Only Known Example
Rare late-Lafreri School map of Piedmont and Liguria in northwesternmost Italy. With fantastic detail and attractive cartography, the map shows all the hallmarks of early Italian cartography: stippled oceans, decorative ships at sea, and rounded mountains.
According to Bifolco and Ronca, this is the hypothesized second state of a map that was likely first published around 1595, although no known examples have survived. The map is based on the circa 1595 Srechi and Valegio map of the region, although it is substantially expanded to the southeast, thus suggesting that this is based on some earlier, and now lost, map.
The map is oriented with the top to the east, with Genoa shown in the lower left of the map. Turin is visible along the River Po, and the enormous mountains of the Alps and Savoie are visible in the background of the map. Other cities named are Monaco, Nice ("Nizza"), Menton ("Mentone"),
The map includes a key indicating possession of the land, with eight different entities represented, highlighting the historically contested nature of this region. Each city and town has an associated lettering, and a detailed look at the map and the intertwining nature of claims reveals that any attempt to delineate boundaries would be nearly impossible to draw.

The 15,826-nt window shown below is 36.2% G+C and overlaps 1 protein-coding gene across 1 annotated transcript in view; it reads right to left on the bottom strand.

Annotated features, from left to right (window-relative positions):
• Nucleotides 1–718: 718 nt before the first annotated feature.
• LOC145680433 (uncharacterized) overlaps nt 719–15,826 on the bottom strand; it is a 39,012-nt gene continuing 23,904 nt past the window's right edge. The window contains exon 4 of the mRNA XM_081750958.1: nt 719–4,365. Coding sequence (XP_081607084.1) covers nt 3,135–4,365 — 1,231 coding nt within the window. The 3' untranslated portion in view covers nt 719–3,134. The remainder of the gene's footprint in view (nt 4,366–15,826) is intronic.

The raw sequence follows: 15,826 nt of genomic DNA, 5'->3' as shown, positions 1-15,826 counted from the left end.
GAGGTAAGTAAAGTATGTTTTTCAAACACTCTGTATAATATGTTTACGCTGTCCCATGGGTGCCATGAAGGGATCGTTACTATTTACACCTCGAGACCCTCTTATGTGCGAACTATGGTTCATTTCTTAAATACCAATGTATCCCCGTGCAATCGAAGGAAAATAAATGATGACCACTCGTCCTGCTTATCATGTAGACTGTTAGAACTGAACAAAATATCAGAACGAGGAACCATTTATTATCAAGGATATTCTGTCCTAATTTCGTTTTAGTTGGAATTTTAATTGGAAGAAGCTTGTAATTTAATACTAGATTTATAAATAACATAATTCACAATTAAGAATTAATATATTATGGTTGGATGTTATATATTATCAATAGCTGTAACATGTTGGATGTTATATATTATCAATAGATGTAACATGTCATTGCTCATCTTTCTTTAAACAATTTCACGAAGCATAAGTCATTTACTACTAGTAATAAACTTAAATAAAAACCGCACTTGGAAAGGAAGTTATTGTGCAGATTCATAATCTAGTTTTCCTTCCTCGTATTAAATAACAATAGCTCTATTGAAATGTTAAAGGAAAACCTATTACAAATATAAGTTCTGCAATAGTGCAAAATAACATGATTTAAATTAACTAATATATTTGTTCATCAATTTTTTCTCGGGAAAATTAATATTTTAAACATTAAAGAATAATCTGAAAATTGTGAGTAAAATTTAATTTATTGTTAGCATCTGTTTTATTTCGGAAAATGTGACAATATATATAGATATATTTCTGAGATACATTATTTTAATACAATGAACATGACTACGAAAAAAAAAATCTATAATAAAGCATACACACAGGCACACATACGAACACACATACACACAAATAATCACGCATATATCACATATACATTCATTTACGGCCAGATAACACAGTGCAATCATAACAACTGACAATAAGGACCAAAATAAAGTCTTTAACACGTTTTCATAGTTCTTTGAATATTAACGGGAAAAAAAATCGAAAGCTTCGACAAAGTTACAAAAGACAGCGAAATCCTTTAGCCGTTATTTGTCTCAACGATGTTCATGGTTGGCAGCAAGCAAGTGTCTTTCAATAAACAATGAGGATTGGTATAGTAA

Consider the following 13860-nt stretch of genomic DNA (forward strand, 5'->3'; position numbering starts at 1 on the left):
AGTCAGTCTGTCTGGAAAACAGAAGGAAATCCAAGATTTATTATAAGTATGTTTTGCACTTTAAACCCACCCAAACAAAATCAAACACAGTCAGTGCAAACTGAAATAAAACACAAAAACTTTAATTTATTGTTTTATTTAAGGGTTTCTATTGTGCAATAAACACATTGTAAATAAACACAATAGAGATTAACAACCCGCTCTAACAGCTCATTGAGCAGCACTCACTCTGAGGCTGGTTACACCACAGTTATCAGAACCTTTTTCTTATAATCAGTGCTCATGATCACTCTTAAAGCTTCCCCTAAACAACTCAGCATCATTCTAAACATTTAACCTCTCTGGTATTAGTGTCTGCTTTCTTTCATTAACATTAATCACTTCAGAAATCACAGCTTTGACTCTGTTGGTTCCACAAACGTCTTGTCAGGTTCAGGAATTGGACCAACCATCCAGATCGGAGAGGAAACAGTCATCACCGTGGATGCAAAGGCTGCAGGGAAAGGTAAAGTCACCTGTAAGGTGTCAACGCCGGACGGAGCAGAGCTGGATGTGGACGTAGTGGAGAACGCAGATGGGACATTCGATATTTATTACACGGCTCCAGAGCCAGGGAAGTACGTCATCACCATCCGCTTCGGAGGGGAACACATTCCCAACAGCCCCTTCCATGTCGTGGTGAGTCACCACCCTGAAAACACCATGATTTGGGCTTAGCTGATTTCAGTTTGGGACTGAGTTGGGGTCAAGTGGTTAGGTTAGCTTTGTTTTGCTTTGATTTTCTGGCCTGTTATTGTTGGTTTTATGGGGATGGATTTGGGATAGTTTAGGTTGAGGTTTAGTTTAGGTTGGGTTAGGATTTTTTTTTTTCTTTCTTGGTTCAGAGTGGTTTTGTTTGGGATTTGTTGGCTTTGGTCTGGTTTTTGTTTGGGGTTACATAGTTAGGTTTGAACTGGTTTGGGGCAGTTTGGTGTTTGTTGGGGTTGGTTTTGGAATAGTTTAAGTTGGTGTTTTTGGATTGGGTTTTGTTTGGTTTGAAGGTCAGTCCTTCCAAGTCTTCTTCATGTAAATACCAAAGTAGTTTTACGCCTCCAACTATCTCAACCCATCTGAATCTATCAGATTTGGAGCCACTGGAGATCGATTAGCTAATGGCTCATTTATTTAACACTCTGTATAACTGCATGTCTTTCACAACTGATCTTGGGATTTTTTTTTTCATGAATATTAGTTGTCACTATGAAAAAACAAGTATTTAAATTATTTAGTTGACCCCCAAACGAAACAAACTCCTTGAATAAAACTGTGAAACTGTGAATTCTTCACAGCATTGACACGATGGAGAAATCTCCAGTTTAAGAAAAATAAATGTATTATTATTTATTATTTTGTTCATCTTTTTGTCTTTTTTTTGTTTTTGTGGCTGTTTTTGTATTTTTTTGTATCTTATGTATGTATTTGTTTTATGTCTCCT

This example was lent to Stanford for their exhibition on "Maps and Atlases from the Renaissance Period." Cited by Bifolco and Ronca. The first state of this map is only hypothesized to exist based on the style and content of the engraving.
The Lafreri School is a commonly used name for a group of mapmakers, engravers, and publishers who worked in Rome and Venice from ca. 1544 to 1585. The makers, who were loosely connected via business partnerships and collaborations, created maps that were then bound into composite atlases; the maps would be chosen based on the buyer or compiler’s interests. As the maps were initially published as separate-sheets, the style and size of maps included under the umbrella of the “School” differed widely. These differences can also be seen in the surviving Lafreri atlases, which have maps bound in with varying formats including as folded maps, maps with wide, trimmed, or added margins, smaller maps, etc.
The most famous mapmakers of the School included Giacomo Gastaldi and Paolo Forlani, among others. The School’s namesake, Antonio Lafreri, was a map and printseller. His 1572 catalog of his stock, entitled Indice Delle Tavole Moderne Di Geografia Della Maggior Parte Del Mondo, has a similar title to many of the composite atlases and thus his name became associated with the entire output of the larger group.